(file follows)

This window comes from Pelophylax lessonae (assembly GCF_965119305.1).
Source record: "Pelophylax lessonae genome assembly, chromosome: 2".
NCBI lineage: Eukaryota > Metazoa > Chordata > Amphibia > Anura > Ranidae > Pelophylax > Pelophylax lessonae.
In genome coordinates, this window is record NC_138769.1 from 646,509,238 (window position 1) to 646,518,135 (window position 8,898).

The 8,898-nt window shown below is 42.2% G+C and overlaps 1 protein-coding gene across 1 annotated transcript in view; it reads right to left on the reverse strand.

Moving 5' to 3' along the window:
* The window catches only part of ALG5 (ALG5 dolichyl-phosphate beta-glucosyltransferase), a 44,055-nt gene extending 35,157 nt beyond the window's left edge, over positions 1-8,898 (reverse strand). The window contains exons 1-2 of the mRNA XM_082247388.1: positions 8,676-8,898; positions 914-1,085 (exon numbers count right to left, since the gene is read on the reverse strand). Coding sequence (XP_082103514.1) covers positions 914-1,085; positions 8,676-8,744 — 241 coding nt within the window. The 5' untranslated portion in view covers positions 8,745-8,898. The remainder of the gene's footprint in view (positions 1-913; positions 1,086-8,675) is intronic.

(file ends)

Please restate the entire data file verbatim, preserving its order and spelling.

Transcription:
This window comes from Pelophylax lessonae (assembly GCF_965119305.1).
Source record: "Pelophylax lessonae genome assembly, chromosome: 2".
NCBI lineage: Eukaryota > Metazoa > Chordata > Amphibia > Anura > Ranidae > Pelophylax > Pelophylax lessonae.
In genome coordinates, this window is record NC_138769.1 from 646,509,238 (window position 1) to 646,518,135 (window position 8,898).

The 8,898-nt window shown below is 42.2% G+C and overlaps 1 protein-coding gene across 1 annotated transcript in view; it reads right to left on the reverse strand.

Moving 5' to 3' along the window:
* The window catches only part of ALG5 (ALG5 dolichyl-phosphate beta-glucosyltransferase), a 44,055-nt gene extending 35,157 nt beyond the window's left edge, over positions 1-8,898 (reverse strand). The window contains exons 1-2 of the mRNA XM_082247388.1: positions 8,676-8,898; positions 914-1,085 (exon numbers count right to left, since the gene is read on the reverse strand). Coding sequence (XP_082103514.1) covers positions 914-1,085; positions 8,676-8,744 — 241 coding nt within the window. The 5' untranslated portion in view covers positions 8,745-8,898. The remainder of the gene's footprint in view (positions 1-913; positions 1,086-8,675) is intronic.